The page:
This article originally appeared on AlterNet.
Again and again on the campaign trail, Donald Trump made promises he couldn’t keep, playing on the ignorance of his base and revealing his own glaring misunderstanding of policy. The GOP candidate repeatedly vowed to strongarm companies into keeping jobs at home instead of sending them to Mexico, renegotiate NAFTA and impose stiff import taxes on foreign goods. It was a message that appealed widely to Trump supporters, blending the illusion of economic hope with the rubric of “America First” nationalism.
Problem is, nothing about Trump’s vision has anything to do with reality, and U.S. jobs continue to be sent across the border. As Bloomberg reports:
Illinois Tool Works Inc. will close an auto-parts plant in Mazon, Illinois, this month and head to Ciudad Juarez. Triumph Group Inc. is reducing the Spokane, Washington, workforce that makes fiber-composite parts for Boeing Co. aircraft and moving production to Zacatecas and Baja California. TE Connectivity Ltd. is shuttering a pressure-sensor plant in Pennsauken, New Jersey, in favor of a facility in Hermosillo.
Those companies aren’t alone. Indianapolis-based firm Rexnord is moving 300 jobs to Monterrey, Mexico, despite a December tweet by Trump meant to shame the company into staying. That company is located just up the road from Carrier, the air conditioning manufacturer Trump falsely claimed to have bribed into keeping 1,100 jobs in its home state. Like nearly every victory claimed by the president, it too was a lie. As CNN Money notes, only 800 factory jobs were saved while 500 are still being shifted south.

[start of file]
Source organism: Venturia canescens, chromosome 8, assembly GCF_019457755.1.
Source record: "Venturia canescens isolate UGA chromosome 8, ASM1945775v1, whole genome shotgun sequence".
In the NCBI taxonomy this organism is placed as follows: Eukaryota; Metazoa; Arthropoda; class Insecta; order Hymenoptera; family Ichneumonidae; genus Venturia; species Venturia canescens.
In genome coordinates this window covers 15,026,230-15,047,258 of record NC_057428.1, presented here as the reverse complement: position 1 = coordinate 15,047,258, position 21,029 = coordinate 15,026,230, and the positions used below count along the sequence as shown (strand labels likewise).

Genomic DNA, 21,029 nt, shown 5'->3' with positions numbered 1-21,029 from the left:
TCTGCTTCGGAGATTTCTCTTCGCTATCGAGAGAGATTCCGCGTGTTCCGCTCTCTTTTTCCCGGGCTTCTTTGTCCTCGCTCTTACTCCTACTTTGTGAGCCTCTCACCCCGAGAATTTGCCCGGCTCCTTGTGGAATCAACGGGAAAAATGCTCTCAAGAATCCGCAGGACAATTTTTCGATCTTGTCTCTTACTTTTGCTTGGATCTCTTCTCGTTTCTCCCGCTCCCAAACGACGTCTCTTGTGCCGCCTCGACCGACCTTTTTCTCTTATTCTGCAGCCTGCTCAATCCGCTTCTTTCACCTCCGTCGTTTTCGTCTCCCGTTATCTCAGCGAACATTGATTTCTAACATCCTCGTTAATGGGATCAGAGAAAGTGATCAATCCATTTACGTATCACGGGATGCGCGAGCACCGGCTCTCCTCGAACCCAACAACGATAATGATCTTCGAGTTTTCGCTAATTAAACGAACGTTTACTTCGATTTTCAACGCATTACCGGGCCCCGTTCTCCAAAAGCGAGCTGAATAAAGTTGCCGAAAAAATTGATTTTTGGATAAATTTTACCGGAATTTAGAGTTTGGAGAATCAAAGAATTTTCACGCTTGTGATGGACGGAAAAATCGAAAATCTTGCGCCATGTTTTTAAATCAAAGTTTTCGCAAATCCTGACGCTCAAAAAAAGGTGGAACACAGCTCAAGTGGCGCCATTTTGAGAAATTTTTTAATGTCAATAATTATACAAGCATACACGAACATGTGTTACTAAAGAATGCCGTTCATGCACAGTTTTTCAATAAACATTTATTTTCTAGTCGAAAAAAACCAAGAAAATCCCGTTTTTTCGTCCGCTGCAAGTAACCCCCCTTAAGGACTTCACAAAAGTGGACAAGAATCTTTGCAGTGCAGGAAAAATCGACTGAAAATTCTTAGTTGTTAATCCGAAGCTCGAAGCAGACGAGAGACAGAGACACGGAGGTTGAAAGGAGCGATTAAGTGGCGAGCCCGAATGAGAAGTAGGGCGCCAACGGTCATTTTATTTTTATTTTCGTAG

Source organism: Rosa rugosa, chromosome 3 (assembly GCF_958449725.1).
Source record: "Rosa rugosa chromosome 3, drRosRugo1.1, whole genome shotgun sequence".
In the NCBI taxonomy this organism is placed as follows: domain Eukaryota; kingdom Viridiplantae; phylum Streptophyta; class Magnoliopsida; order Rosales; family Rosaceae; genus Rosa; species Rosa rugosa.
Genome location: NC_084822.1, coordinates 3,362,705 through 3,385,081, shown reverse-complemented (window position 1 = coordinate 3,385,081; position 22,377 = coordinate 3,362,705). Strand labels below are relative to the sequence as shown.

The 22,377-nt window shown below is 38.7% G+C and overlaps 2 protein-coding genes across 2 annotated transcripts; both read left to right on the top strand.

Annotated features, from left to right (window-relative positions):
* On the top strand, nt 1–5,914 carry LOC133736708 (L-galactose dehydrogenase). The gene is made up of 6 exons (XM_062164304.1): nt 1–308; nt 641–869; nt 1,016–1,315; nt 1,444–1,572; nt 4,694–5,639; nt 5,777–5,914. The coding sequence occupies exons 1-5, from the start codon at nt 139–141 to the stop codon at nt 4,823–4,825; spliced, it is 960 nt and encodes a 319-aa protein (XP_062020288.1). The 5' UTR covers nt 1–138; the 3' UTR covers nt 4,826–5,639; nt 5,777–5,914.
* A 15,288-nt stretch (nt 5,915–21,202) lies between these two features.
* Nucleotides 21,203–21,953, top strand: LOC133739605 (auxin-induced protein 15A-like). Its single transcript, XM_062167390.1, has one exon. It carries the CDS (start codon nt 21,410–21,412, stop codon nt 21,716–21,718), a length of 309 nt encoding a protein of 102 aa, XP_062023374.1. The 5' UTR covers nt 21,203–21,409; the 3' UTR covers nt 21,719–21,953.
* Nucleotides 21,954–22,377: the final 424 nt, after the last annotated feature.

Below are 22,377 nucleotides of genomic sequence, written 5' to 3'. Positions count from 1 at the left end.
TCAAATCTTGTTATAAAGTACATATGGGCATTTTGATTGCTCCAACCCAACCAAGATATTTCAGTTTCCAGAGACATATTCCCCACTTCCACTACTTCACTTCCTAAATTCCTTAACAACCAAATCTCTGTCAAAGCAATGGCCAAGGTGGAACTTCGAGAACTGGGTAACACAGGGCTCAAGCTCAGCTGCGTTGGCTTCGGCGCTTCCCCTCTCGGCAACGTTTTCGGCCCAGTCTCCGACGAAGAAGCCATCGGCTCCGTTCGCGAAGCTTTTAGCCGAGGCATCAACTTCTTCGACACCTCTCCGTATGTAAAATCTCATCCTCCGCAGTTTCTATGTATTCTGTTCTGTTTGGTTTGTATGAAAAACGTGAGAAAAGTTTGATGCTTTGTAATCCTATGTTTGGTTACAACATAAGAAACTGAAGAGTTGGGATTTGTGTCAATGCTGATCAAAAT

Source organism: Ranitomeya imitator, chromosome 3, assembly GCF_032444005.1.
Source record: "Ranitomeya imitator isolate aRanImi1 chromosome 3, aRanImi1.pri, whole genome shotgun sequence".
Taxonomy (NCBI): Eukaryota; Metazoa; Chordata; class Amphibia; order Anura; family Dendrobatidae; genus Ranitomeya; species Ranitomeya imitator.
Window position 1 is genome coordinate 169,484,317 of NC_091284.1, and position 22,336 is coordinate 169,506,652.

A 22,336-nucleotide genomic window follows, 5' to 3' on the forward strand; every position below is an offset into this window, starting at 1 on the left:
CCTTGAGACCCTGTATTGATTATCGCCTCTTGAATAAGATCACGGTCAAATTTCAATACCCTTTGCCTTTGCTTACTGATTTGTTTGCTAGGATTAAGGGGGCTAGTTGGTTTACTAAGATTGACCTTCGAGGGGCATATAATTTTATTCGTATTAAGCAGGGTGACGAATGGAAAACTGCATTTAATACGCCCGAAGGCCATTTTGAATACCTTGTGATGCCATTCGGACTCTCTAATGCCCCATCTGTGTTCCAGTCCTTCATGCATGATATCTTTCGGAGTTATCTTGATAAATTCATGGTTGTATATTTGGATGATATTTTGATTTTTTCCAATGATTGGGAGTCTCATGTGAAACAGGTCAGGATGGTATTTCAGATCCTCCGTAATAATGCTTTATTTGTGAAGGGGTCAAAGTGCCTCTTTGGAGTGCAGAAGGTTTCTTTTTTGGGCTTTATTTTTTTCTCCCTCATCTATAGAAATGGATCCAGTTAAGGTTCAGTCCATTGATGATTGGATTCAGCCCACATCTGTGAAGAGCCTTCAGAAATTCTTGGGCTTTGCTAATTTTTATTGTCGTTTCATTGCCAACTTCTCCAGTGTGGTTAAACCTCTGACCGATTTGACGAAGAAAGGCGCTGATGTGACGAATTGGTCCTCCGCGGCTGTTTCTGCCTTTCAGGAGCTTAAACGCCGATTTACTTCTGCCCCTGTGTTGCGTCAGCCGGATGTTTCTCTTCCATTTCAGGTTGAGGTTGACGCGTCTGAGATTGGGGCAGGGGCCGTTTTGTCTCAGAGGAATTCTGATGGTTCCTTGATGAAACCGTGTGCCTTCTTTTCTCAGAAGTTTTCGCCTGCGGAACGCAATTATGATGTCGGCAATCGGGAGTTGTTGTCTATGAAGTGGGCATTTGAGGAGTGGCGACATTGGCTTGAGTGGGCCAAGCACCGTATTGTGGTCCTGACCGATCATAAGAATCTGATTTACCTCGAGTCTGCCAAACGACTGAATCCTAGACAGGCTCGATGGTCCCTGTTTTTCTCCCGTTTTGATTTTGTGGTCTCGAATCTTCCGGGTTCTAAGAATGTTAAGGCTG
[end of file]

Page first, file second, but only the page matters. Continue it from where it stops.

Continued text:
Trump’s falsehood moved a local union leader to declare POTUS had “lied his ass off.”
“Trump and Pence, they pulled a dog and pony show on the numbers,” Chuck Jones, president of the local steelworkers union, told the Washington Post. “I almost threw up in my mouth.”
More smoke-and-mirrors shenanigans surround Trump’s recent boasts of job-saving at Ford Motor Company. “Big announcement by Ford today,” Trump wrote in an intentionally misleading tweet. “Major investment to be made in three Michigan plants. Car companies coming back to U.S. JOBS! JOBS! JOBS!”
But those jobs—there are just 130 of them—had nothing to do with Trump. The same is true of the company’s decision to put the brakes on a plan to transport 700 jobs to Mexico, announced after Trump criticized the move on social media. As Reuters notes, “both projects were part of 2015 negotiations with the UAW, when Ford said it would invest $9 billion in U.S. plants over four years.” If, as Trump seems to think, a president deserves credit for every new job created when he is in office, then the point for this one goes to Obama.
Trump may also be backing off of promises to raise tariffs on incoming goods and renegotiate NAFTA. The shift in tone comes on the heels of a series of calamitous failures that have come to define this bumbling presidency. Days ago, according to the New York Times, “a draft letter suggesting a softening of his views began circulating among members of Congress this week.” The report goes on to state that the draft proposal appears “to propose keeping much of the agreement in place.”